they were by our side as suffering brothers. In truth, Longstreet had come over to our camp that evening with an unwonted moisture on his martial cheek and compressed words on his lips: Gentlemen, I must speak plainly; we are starving over there. For God's sake! can you send us something? We were men; and we acted like men, knowing we should suffer for it ourselves. We were too short-rationed also, and had been for days, and must be for days to come. But we forgot Andersonville and Belle Isle that night, and sent over to that starving camp share and share alike for all there; nor thinking the merits of the case diminished by the circumstance that part of these provisions was what Sheridan had captured from their trains the night before. Generals Gibbon, Griffin, and Merritt were appointed commissioners to arrange the details of the surrender, and orders were issued in both armies that all officers and men should remain within the limits of their encampment. Late that ni
vanishing point of the water view — are seen the green tops of Chimborazo Heights and Howard's Grove-hospital sites, whose names have been graven upon the hearts of all southern people by the mordant of sorrow! Just across the river, to the South, the white and scattered village of Manchester is prettily relieved against the green slopes on which it sits. There the bridge cuts the shining chafe of the river like a black wire; and just under it, the wind sighs softly in the treetops of Belle Isle, afterward to become so famous in the newspaper annals of the North, as a prison for the Union soldiers captured in the long struggle for the city. Far to the west, higher shafts of Hollywood Cemetery gleam among the trees; and the rapids, dancing down in the sunlight, break away into a broader sheet of foam around its point. Except, perhaps, Bonnie venture (Buona Ventura), at Savannah, there is no site for a cemetery in the South, naturally so picturesque and at the same time solemn,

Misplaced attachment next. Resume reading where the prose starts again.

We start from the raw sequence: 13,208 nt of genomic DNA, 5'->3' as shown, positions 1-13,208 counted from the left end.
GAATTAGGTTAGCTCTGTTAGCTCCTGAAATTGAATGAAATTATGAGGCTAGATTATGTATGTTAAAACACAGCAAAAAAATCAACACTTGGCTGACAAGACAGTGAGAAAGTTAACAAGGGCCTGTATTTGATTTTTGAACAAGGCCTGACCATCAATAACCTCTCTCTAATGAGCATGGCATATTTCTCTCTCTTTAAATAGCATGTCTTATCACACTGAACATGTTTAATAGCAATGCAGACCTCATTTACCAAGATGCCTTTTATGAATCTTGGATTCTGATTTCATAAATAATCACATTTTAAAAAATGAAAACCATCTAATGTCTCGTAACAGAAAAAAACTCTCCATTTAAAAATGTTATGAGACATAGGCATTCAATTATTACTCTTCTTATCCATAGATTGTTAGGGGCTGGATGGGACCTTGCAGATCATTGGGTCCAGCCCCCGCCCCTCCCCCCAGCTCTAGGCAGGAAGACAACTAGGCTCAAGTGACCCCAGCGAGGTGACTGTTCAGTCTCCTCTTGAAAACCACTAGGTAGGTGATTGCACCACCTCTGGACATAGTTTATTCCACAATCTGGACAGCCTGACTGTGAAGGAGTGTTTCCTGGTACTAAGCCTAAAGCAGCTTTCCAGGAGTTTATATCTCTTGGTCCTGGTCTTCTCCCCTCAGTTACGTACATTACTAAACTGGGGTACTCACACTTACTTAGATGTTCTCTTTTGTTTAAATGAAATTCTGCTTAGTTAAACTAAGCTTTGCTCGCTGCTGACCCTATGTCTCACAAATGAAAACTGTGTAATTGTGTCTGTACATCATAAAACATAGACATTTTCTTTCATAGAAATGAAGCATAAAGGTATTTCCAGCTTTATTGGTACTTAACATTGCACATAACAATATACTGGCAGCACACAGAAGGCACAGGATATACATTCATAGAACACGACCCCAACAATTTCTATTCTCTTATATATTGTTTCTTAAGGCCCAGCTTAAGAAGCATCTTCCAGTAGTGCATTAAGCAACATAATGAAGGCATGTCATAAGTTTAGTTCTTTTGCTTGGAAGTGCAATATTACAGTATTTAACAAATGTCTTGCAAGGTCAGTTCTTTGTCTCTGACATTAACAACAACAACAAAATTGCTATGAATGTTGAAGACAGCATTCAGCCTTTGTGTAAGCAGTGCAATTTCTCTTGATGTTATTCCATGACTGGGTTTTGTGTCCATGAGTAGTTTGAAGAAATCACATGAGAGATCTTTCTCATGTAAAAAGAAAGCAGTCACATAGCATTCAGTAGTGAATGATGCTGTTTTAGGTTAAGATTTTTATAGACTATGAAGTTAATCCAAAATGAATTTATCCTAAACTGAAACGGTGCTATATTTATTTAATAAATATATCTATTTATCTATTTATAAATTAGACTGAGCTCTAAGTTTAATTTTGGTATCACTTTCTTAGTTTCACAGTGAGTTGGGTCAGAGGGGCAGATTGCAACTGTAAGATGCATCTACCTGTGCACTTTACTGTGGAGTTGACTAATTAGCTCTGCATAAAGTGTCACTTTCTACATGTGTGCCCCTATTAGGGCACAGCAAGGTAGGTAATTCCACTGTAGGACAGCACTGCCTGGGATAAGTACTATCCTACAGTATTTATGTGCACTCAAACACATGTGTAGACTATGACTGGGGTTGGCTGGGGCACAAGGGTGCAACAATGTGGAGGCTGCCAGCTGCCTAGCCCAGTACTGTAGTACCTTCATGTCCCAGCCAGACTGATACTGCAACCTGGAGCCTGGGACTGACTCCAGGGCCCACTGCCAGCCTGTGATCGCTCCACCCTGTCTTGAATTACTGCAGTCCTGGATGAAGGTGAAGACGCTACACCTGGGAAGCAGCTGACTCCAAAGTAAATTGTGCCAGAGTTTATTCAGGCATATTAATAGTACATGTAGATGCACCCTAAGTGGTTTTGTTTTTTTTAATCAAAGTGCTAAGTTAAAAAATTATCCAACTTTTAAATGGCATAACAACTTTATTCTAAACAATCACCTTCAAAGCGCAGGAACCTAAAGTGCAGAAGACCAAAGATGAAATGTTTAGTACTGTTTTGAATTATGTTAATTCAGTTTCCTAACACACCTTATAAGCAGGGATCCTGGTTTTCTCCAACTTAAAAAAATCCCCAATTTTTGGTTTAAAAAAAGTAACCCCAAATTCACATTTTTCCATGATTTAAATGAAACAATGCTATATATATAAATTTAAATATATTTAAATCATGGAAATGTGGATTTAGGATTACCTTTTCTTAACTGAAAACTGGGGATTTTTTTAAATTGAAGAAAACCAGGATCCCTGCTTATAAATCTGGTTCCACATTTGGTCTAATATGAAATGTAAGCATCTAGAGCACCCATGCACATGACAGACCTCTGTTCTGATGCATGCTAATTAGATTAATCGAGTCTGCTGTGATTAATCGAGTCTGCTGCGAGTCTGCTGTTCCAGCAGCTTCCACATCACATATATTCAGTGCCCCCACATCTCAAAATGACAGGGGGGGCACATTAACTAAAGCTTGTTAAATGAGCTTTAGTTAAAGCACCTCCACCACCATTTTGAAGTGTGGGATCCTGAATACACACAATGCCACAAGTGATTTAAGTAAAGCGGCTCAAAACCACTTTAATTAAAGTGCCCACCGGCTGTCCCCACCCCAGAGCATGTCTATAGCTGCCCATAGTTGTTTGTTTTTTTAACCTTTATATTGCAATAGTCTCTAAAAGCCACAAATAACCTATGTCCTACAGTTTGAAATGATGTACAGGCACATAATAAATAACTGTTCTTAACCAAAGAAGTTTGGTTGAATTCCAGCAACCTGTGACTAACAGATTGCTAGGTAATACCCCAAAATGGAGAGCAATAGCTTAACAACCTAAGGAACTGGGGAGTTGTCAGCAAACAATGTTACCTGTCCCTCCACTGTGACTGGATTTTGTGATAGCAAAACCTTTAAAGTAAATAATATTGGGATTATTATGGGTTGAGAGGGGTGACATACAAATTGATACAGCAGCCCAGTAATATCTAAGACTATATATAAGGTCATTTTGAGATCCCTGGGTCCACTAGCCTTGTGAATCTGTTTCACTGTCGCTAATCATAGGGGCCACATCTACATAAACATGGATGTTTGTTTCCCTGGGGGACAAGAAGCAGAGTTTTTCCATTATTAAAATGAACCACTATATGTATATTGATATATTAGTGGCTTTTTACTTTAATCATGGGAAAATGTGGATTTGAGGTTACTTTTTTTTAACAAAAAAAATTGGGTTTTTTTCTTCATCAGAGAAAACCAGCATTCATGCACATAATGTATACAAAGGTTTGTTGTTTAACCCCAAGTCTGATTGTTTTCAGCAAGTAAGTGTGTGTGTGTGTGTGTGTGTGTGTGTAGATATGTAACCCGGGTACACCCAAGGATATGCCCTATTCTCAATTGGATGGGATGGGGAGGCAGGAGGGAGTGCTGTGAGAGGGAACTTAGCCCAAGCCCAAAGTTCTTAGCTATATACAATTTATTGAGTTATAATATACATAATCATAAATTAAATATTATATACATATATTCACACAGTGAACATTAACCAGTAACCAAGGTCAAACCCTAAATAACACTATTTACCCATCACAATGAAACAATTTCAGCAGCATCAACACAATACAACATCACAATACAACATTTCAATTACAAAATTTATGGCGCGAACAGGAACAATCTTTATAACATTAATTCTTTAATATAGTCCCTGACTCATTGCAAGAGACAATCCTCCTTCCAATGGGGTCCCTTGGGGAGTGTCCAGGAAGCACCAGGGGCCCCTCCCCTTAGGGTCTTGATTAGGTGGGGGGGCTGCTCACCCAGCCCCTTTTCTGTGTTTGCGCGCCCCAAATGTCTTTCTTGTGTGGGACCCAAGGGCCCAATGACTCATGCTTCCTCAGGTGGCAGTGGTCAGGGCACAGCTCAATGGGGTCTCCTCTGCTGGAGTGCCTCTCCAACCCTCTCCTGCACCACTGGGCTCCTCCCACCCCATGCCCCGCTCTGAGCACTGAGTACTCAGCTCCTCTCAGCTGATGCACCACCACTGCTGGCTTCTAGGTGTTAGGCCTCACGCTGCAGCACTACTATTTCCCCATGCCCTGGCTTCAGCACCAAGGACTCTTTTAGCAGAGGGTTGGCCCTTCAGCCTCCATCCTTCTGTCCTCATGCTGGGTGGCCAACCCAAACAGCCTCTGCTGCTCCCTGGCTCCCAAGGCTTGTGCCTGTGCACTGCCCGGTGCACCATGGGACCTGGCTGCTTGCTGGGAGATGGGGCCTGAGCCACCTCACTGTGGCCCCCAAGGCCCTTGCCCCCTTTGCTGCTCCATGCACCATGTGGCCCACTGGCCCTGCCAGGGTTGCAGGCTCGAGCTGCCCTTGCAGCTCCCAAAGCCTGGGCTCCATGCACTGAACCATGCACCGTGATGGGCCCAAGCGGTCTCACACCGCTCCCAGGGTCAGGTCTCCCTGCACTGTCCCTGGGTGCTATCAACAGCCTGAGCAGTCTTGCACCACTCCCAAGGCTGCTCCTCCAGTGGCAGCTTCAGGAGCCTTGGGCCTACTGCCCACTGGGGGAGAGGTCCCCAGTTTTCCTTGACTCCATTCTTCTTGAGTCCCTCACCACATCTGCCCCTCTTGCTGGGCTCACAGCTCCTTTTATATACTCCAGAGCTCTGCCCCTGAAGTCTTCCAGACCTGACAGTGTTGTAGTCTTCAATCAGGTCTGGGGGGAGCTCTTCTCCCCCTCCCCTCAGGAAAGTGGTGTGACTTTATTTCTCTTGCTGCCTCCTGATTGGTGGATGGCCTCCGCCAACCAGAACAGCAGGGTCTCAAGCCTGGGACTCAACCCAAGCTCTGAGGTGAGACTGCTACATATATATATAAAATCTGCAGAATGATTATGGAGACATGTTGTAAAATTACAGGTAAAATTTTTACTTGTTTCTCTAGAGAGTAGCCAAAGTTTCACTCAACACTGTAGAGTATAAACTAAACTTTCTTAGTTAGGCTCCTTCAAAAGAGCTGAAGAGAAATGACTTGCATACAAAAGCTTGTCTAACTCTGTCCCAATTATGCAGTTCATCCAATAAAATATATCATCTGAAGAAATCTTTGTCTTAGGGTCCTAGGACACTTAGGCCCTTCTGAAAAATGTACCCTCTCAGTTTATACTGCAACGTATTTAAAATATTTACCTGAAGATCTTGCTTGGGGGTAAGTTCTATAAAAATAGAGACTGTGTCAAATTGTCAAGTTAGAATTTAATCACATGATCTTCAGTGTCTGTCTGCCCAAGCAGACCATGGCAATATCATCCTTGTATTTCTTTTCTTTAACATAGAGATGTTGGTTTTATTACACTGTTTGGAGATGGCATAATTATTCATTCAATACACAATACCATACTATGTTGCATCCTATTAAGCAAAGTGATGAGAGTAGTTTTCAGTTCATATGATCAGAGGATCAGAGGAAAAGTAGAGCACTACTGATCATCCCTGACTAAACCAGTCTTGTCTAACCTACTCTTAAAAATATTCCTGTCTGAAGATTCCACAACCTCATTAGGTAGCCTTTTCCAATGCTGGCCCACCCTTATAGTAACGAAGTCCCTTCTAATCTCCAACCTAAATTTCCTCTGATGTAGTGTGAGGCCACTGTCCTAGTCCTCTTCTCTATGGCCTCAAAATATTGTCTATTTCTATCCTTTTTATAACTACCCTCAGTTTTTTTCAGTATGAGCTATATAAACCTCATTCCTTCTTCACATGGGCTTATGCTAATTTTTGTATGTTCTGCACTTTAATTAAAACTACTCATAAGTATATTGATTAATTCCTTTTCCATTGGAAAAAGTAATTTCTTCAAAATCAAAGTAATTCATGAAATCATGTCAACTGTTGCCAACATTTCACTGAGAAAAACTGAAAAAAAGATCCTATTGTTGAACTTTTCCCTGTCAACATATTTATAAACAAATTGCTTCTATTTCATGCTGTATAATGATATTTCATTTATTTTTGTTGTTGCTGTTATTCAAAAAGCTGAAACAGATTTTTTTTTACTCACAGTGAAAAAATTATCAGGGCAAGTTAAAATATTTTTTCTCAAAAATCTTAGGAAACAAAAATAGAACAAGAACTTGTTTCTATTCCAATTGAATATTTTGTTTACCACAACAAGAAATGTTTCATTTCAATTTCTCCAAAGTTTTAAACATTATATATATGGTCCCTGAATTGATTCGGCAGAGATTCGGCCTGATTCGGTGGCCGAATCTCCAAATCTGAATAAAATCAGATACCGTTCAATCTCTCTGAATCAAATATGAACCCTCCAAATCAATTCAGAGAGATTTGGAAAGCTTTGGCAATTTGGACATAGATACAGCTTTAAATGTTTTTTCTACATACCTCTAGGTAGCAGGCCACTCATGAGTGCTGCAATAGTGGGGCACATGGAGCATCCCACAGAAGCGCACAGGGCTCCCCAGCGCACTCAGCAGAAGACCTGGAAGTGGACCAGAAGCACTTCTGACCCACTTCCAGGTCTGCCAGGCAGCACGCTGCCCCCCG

J. B. Jones, A Rebel War Clerk's Diary, XXXII. November, 1863 (search)
the President for his carefulness in making a tour of the armies and ports south of us; but as he retained Gen. Bragg in command, how soon the tune would change if Bragg should meet with disaster! Night before last some of the prisoners on Belle Isle (we have some 13,000 altogether in and near the city) were overheard by the guard to say they must escape immediately, or else it would be too late, as cannon were to be planted around them. Our authorities took the alarm, and increasing the gevening, and continued in the night. This, I suppose, will put an end to operations in Virginia, and we shall have another respite, and hold Richmond at least another winter. But such weather must cause severe suffering among the prisoners on Belle Isle, where there are not tents enough for so large a body of men. Their government may, however, now consent to an exchange. Day before yesterday some 40,000 rations were sent them by the United States flagboat-which will suffice for three days, b
J. B. Jones, A Rebel War Clerk's Diary, chapter 35 (search)
must have at least all his regiments. He gets his orders from Gen. Cooper, A. and I. G., who will probably give him what he wants. January 26 Gen. Lee recommends the formation of several more brigades of cavalry, mostly from regiments and companies in South Carolina, and to this he anticipates objections on the part of the generals and governors along the Southern seaboard; but he deems it necessary, as the enemy facing him has a vastly superior cavalry force. The prisoners on Belle Isle (8000) have had no meat for eleven days. The Secretary says the Commissary-General informs him that they fare as well as our armies, and so he refused the commissary (Capt. Warner) of the prisoners a permit to buy and bring to the city cattle he might be able to find. An outbreak of the prisoners is apprehended: and if they were to rise, it is feared some of the inhabitants of the city would join them, for they, too, have no meat-many of them-or bread either. They believe the famine is o